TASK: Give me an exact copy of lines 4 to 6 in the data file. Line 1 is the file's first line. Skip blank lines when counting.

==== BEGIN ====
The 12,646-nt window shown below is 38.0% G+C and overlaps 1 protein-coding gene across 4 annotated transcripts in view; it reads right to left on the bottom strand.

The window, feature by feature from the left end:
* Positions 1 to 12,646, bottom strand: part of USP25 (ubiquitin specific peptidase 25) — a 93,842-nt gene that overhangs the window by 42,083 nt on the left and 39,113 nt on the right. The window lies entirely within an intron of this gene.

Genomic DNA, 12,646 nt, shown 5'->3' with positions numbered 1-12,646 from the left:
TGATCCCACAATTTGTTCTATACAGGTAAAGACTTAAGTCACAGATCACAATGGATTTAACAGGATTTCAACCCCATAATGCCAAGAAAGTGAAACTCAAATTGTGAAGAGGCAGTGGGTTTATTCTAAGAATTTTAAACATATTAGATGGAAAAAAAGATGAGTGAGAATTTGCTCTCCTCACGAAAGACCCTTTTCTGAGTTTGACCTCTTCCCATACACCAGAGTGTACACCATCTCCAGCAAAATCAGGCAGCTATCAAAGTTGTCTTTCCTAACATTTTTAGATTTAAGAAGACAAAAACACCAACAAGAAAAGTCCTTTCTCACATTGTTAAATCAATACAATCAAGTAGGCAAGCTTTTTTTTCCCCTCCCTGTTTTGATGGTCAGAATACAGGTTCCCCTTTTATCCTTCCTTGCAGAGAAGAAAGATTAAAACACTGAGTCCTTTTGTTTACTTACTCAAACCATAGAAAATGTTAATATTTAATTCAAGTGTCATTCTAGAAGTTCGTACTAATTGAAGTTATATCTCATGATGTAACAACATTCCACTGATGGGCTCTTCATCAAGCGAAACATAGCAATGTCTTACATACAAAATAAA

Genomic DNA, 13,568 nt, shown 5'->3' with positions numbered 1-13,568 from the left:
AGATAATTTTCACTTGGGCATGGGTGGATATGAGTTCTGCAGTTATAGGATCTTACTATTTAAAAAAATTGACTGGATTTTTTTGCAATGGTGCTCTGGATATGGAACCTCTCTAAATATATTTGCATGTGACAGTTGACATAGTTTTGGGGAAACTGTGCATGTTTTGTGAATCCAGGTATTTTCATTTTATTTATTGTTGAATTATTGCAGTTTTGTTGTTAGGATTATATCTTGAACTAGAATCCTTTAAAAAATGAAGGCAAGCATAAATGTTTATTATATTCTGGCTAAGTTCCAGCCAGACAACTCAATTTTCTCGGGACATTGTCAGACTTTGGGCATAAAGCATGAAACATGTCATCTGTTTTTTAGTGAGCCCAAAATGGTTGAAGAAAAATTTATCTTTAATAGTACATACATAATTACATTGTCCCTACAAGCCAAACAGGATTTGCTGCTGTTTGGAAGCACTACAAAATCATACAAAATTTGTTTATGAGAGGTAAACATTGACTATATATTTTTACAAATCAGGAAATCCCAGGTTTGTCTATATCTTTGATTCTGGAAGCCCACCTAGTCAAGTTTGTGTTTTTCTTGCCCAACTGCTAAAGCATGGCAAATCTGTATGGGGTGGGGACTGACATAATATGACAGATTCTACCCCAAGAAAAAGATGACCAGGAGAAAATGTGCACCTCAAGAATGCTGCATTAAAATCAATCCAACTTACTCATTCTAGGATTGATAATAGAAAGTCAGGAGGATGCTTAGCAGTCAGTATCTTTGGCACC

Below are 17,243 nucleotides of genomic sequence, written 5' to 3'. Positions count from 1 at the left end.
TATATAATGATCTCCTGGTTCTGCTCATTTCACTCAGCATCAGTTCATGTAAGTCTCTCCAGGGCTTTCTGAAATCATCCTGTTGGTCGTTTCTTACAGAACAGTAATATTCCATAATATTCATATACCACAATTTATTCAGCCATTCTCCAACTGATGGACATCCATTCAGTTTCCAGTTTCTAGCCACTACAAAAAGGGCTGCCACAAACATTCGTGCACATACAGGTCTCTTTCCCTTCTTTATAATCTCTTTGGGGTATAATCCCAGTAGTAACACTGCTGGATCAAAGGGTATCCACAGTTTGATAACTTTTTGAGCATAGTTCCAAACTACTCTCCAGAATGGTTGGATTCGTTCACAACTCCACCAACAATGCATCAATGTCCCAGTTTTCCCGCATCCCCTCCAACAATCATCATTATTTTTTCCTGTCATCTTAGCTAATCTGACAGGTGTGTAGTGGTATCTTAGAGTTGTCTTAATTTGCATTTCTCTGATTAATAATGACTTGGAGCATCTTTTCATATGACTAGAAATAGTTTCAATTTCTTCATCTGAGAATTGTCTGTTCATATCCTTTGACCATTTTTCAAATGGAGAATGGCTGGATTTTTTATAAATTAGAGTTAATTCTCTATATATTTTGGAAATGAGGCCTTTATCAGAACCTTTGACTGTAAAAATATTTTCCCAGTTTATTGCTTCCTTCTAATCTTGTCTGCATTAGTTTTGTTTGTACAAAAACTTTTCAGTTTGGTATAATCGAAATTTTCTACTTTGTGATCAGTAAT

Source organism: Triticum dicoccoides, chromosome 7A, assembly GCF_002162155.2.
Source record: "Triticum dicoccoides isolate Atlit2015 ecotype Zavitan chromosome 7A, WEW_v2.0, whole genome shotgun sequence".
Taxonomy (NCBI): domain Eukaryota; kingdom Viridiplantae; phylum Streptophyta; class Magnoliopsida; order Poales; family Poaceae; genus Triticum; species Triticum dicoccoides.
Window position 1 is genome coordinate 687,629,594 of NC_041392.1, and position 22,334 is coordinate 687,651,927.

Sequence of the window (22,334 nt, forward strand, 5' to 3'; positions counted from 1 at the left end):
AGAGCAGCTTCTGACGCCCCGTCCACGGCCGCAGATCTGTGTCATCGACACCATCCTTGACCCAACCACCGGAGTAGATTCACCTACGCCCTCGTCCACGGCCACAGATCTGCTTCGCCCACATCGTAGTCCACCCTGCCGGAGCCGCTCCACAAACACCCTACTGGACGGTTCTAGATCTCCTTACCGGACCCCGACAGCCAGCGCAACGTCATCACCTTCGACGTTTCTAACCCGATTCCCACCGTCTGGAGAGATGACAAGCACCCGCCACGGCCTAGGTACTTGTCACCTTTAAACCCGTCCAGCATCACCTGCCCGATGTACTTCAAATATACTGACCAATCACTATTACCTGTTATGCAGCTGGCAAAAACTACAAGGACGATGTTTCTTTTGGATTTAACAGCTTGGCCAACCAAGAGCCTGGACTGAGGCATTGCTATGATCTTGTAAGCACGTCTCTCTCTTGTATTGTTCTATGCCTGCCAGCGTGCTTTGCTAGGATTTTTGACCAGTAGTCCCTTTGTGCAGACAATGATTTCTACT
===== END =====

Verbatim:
Genomic DNA, 12,646 nt, shown 5'->3' with positions numbered 1-12,646 from the left:
TGATCCCACAATTTGTTCTATACAGGTAAAGACTTAAGTCACAGATCACAATGGATTTAACAGGATTTCAACCCCATAATGCCAAGAAAGTGAAACTCAAATTGTGAAGAGGCAGTGGGTTTATTCTAAGAATTTTAAACATATTAGATGGAAAAAAAGATGAGTGAGAATTTGCTCTCCTCACGAAAGACCCTTTTCTGAGTTTGACCTCTTCCCATACACCAGAGTGTACACCATCTCCAGCAAAATCAGGCAGCTATCAAAGTTGTCTTTCCTAACATTTTTAGATTTAAGAAGACAAAAACACCAACAAGAAAAGTCCTTTCTCACATTGTTAAATCAATACAATCAAGTAGGCAAGCTTTTTTTTCCCCTCCCTGTTTTGATGGTCAGAATACAGGTTCCCCTTTTATCCTTCCTTGCAGAGAAGAAAGATTAAAACACTGAGTCCTTTTGTTTACTTACTCAAACCATAGAAAATGTTAATATTTAATTCAAGTGTCATTCTAGAAGTTCGTACTAATTGAAGTTATATCTCATGATGTAACAACATTCCACTGATGGGCTCTTCATCAAGCGAAACATAGCAATGTCTTACATACAAAATAAA

Genomic DNA, 13,568 nt, shown 5'->3' with positions numbered 1-13,568 from the left: